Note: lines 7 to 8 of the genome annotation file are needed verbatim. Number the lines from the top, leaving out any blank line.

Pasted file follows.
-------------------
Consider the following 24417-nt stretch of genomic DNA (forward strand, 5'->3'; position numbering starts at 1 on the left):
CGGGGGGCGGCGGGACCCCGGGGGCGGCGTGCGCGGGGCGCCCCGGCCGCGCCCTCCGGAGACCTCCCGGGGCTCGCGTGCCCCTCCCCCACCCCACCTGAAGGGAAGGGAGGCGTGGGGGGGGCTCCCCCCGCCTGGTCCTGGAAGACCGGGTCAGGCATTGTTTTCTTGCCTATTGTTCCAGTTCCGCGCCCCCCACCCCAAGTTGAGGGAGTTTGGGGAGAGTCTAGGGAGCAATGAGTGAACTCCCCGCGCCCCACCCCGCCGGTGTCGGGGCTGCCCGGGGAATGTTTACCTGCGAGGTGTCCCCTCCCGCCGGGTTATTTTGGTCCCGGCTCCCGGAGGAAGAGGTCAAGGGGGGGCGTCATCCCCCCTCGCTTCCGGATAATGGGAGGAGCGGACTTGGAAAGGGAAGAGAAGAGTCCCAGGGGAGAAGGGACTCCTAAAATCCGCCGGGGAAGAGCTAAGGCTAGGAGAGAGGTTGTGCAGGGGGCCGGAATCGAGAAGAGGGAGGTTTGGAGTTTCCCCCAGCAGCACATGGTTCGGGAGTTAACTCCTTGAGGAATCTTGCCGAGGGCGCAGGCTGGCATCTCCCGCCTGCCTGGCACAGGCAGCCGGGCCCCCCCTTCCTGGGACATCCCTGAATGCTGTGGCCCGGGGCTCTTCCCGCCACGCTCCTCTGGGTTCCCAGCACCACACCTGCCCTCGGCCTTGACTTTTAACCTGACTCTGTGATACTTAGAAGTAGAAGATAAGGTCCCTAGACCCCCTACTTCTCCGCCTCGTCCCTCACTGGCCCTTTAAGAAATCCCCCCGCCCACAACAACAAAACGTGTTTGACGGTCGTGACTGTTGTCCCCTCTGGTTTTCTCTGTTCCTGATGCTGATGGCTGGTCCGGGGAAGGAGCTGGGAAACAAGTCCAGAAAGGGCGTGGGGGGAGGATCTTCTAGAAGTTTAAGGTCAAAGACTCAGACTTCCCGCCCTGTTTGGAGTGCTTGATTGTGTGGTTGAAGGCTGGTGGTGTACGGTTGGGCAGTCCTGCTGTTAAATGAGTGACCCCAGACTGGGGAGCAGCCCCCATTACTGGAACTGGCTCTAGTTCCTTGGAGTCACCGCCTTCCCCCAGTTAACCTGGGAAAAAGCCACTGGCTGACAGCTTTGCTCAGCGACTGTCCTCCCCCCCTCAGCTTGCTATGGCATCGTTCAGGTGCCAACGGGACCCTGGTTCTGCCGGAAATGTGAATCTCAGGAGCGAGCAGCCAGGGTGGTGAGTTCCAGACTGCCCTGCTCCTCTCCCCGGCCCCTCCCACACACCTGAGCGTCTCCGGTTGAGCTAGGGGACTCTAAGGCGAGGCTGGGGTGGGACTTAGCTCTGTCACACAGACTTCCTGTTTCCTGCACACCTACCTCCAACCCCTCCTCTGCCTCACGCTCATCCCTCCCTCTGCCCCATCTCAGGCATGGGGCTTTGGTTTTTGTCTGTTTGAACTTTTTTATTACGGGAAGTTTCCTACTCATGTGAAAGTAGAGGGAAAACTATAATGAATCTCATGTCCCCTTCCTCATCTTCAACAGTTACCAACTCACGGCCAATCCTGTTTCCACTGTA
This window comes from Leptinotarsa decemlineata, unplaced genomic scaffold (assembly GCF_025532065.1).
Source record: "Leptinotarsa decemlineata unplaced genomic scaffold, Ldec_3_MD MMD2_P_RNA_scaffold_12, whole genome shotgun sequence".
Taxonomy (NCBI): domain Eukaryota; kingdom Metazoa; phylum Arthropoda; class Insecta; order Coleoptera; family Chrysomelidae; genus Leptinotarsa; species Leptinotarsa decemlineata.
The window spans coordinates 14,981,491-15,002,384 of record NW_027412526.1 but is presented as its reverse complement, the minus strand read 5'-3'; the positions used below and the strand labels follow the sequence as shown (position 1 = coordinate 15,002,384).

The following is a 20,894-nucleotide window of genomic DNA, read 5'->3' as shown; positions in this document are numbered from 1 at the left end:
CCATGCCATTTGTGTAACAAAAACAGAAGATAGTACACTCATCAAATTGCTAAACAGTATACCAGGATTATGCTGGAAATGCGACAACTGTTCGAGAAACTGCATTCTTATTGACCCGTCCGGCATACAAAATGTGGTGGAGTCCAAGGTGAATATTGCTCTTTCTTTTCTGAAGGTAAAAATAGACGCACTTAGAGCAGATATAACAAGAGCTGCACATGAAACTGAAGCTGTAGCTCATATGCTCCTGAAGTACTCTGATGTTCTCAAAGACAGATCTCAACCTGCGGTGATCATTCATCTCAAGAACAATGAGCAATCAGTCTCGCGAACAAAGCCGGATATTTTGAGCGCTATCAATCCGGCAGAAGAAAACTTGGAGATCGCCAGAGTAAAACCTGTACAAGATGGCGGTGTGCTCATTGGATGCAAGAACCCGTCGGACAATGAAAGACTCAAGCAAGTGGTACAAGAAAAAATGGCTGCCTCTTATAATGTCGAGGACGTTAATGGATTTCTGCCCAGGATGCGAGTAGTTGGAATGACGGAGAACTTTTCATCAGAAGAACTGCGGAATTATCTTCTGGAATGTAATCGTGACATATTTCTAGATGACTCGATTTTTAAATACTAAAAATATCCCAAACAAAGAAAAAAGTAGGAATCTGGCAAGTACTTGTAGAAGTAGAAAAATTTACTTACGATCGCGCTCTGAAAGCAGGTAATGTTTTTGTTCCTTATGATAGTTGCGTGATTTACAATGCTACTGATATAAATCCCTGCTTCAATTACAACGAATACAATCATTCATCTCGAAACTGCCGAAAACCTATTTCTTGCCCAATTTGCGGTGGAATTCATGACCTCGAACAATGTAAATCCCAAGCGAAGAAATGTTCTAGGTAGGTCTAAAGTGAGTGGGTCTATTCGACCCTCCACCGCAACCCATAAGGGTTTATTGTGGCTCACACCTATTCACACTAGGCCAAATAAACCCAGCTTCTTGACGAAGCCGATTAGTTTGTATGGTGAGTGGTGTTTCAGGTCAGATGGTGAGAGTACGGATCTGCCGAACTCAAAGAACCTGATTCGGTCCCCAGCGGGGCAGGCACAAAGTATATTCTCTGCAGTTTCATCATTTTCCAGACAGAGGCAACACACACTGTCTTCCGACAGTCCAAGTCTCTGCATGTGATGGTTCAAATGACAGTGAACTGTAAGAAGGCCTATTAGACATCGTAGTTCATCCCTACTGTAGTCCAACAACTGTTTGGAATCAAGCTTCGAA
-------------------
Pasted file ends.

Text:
The following is a 20,894-nucleotide window of genomic DNA, read 5'->3' as shown; positions in this document are numbered from 1 at the left end:
CCATGCCATTTGTGTAACAAAAACAGAAGATAGTACACTCATCAAATTGCTAAACAGTATACCAGGATTATGCTGGAAATGCGACAACTGTTCGAGAAACTGCATTCTTATTGACCCGTCCGGCATACAAAATGTGGTGGAGTCCAAGGTGAATATTGCTCTTTCTTTTCTGAAGGTAAAAATAGACGCACTTAGAGCAGATATAACAAGAGCTGCACATGAAACTGAAGCTGTAGCTCATATGCTCCTGAAGTACTCTGATGTTCTCAAAGACAGATCTCAACCTGCGGTGATCATTCATCTCAAGAACAATGAGCAATCAGTCTCGCGAACAAAGCCGGATATTTTGAGCGCTATCAATCCGGCAGAAGAAAACTTGGAGATCGCCAGAGTAAAACCTGTACAAGATGGCGGTGTGCTCATTGGATGCAAGAACCCGTCGGACAATGAAAGACTCAAGCAAGTGGTACAAGAAAAAATGGCTGCCTCTTATAATGTCGAGGACGTTAATGGATTTCTGCCCAGGATGCGAGTAGTTGGAATGACGGAGAACTTTTCATCAGAAGAACTGCGGAATTATCTTCTGGAATGTAATCGTGACATATTTCTAGATGACTCGATTTTTAAATACTAAAAATATCCCAAACAAAGAAAAAAGTAGGAATCTGGCAAGTACTTGTAGAAGTAGAAAAATTTACTTACGATCGCGCTCTGAAAGCAGGTAATGTTTTTGTTCCTTATGATAGTTGCGTGATTTACAATGCTACTGATATAAATCCCTGCTTCAATTACAACGAATACAATCATTCATCTCGAAACTGCCGAAAACCTATTTCTTGCCCAATTTGCGGTGGAATTCATGACCTCGAACAATGTAAATCCCAAGCGAAGAAATGTTCTAGGTAGGTCTAAAGTGAGTGGGTCTATTCGACCCTCCACCGCAACCCATAAGGGTTTATTGTGGCTCACACCTATTCACACTAGGCCAAATAAACCCAGCTTCTTGACGAAGCCGATTAGTTTGTATGGTGAGTGGTGTTTCAGGTCAGATGGTGAGAGTACGGATCTGCCGAACTCAAAGAACCTGATTCGGTCCCCAGCGGGGCAGGCACAAAGTATATTCTCTGCAGTTTCATCATTTTCCAGACAGAGGCAACACACACTGTCTTCCGACAGTCCAAGTCTCTGCATGTGATGGTTCAAATGACAGTGAACTGTAAGAAGGCCTATTAGACATCGTAGTTCATCCCTACTGTAGTCCAACAACTGTTTGGAATCAAGCTTCGAA